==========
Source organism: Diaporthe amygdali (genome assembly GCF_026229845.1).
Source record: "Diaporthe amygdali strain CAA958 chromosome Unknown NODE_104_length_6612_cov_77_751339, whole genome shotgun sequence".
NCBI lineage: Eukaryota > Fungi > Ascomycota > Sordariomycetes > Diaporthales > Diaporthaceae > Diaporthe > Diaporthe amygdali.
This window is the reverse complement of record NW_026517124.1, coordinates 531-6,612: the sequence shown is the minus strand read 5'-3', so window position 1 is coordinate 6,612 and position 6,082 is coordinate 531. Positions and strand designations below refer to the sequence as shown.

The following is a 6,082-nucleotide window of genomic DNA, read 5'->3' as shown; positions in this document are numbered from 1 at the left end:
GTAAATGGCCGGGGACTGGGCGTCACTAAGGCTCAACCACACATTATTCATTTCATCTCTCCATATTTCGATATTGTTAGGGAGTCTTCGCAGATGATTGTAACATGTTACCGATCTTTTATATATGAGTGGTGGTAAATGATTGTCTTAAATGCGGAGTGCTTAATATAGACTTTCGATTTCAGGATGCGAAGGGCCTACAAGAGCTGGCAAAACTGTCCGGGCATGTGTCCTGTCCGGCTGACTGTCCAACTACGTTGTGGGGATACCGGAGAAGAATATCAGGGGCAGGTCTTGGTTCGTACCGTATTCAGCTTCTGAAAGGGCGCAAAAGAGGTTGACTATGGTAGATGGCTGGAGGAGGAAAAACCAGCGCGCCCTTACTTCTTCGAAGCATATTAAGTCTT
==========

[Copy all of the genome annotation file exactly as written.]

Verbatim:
Source organism: Diaporthe amygdali (genome assembly GCF_026229845.1).
Source record: "Diaporthe amygdali strain CAA958 chromosome Unknown NODE_104_length_6612_cov_77_751339, whole genome shotgun sequence".
NCBI lineage: Eukaryota > Fungi > Ascomycota > Sordariomycetes > Diaporthales > Diaporthaceae > Diaporthe > Diaporthe amygdali.
This window is the reverse complement of record NW_026517124.1, coordinates 531-6,612: the sequence shown is the minus strand read 5'-3', so window position 1 is coordinate 6,612 and position 6,082 is coordinate 531. Positions and strand designations below refer to the sequence as shown.

The following is a 6,082-nucleotide window of genomic DNA, read 5'->3' as shown; positions in this document are numbered from 1 at the left end:
GTAAATGGCCGGGGACTGGGCGTCACTAAGGCTCAACCACACATTATTCATTTCATCTCTCCATATTTCGATATTGTTAGGGAGTCTTCGCAGATGATTGTAACATGTTACCGATCTTTTATATATGAGTGGTGGTAAATGATTGTCTTAAATGCGGAGTGCTTAATATAGACTTTCGATTTCAGGATGCGAAGGGCCTACAAGAGCTGGCAAAACTGTCCGGGCATGTGTCCTGTCCGGCTGACTGTCCAACTACGTTGTGGGGATACCGGAGAAGAATATCAGGGGCAGGTCTTGGTTCGTACCGTATTCAGCTTCTGAAAGGGCGCAAAAGAGGTTGACTATGGTAGATGGCTGGAGGAGGAAAAACCAGCGCGCCCTTACTTCTTCGAAGCATATTAAGTCTT